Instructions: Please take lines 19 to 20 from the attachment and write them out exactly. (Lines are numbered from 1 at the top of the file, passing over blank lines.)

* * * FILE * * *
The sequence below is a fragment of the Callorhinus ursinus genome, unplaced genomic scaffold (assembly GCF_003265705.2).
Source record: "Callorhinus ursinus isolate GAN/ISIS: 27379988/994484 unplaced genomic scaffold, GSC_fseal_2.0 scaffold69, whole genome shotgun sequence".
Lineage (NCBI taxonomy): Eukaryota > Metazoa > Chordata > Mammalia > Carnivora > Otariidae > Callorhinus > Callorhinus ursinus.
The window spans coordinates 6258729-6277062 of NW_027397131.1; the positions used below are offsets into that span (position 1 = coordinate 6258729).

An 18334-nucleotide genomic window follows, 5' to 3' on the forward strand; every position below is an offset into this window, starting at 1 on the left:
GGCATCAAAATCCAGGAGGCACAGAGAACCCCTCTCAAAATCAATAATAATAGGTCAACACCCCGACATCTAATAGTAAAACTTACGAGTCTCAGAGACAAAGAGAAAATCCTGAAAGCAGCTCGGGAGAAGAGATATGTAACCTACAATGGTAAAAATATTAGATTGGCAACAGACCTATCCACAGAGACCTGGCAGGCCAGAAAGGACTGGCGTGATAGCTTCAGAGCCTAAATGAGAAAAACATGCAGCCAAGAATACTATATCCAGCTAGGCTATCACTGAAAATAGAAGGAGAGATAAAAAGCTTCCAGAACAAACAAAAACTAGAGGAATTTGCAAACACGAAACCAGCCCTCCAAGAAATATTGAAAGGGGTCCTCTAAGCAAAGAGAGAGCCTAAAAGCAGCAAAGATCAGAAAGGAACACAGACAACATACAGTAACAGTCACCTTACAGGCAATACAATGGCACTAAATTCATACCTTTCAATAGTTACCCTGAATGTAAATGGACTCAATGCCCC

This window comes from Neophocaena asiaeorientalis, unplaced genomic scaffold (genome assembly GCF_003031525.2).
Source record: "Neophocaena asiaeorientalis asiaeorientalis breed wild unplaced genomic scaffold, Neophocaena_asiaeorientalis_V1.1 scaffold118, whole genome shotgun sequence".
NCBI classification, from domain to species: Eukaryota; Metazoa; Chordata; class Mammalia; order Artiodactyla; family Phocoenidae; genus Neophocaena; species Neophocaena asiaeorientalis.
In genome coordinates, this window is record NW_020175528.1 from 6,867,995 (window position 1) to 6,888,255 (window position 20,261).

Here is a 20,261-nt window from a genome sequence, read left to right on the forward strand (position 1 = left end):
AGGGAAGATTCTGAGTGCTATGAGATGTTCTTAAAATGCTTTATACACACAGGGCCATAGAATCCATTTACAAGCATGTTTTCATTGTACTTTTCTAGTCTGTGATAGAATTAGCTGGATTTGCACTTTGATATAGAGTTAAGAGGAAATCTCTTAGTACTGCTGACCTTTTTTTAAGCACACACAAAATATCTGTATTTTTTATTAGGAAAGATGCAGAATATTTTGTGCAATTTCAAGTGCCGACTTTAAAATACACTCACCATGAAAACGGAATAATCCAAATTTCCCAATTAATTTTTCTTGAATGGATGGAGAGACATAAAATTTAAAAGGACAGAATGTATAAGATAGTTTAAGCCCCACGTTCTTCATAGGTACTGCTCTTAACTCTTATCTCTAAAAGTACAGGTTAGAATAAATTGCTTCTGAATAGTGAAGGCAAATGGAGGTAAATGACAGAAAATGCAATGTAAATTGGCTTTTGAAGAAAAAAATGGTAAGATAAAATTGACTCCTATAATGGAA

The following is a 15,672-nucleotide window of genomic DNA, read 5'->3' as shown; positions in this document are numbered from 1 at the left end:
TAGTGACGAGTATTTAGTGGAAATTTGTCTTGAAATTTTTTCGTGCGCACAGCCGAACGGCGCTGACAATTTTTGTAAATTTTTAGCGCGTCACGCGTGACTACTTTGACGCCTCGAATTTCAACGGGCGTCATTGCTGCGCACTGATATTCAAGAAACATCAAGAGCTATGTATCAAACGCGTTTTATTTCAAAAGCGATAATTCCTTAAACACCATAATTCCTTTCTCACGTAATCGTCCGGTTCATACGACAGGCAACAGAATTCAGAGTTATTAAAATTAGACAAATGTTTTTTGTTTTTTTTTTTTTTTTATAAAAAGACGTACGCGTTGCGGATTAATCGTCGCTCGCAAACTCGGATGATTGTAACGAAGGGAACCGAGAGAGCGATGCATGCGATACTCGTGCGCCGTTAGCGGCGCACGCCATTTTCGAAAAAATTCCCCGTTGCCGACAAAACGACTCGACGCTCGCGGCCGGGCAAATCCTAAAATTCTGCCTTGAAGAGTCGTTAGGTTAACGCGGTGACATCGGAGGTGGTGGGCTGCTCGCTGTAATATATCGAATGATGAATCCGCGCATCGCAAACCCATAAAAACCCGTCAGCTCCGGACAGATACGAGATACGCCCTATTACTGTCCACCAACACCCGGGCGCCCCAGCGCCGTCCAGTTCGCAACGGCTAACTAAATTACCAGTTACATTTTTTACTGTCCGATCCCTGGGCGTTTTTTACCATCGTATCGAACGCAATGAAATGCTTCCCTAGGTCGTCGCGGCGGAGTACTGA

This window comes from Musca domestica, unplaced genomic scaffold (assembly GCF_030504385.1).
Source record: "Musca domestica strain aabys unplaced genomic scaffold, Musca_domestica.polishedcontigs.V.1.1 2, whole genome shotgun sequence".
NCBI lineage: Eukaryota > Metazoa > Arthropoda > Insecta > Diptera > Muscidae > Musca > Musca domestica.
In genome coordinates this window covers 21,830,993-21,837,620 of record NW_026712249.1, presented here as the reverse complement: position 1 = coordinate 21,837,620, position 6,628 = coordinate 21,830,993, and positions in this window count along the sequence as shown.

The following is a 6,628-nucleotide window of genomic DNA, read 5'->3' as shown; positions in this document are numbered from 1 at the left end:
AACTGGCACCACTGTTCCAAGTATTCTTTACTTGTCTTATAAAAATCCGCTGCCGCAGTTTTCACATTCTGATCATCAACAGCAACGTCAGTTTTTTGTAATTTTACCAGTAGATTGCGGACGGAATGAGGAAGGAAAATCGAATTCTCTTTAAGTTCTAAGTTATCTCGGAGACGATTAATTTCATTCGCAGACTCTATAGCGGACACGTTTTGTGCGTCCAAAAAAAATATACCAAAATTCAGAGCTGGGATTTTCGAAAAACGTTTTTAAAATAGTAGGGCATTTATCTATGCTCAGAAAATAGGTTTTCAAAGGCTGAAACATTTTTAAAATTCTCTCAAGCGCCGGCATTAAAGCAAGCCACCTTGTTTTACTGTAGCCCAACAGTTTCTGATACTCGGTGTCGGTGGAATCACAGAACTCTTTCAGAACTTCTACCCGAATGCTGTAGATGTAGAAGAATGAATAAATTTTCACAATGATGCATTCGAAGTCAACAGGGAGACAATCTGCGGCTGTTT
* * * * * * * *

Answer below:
The following is a 6,628-nucleotide window of genomic DNA, read 5'->3' as shown; positions in this document are numbered from 1 at the left end:
AACTGGCACCACTGTTCCAAGTATTCTTTACTTGTCTTATAAAAATCCGCTGCCGCAGTTTTCACATTCTGATCATCAACAGCAACGTCAGTTTTTTGTAATTTTACCAGTAGATTGCGGACGGAATGAGGAAGGAAAATCGAATTCTCTTTAAGTTCTAAGTTATCTCGGAGACGATTAATTTCATTCGCAGACTCTATAGCGGACACGTTTTGTGCGTCCAAAAAAAATATACCAAAATTCAGAGCTGGGATTTTCGAAAAACGTTTTTAAAATAGTAGGGCATTTATCTATGCTCAGAAAATAGGTTTTCAAAGGCTGAAACATTTTTAAAATTCTCTCAAGCGCCGGCATTAAAGCAAGCCACCTTGTTTTACTGTAGCCCAACAGTTTCTGATACTCGGTGTCGGTGGAATCACAGAACTCTTTCAGAACTTCTACCCGAATGCTGTAGATGTAGAAGAATGAATAAATTTTCACAATGATGCATTCGAAGTCAACAGGGAGACAATCTGCGGCTGTTT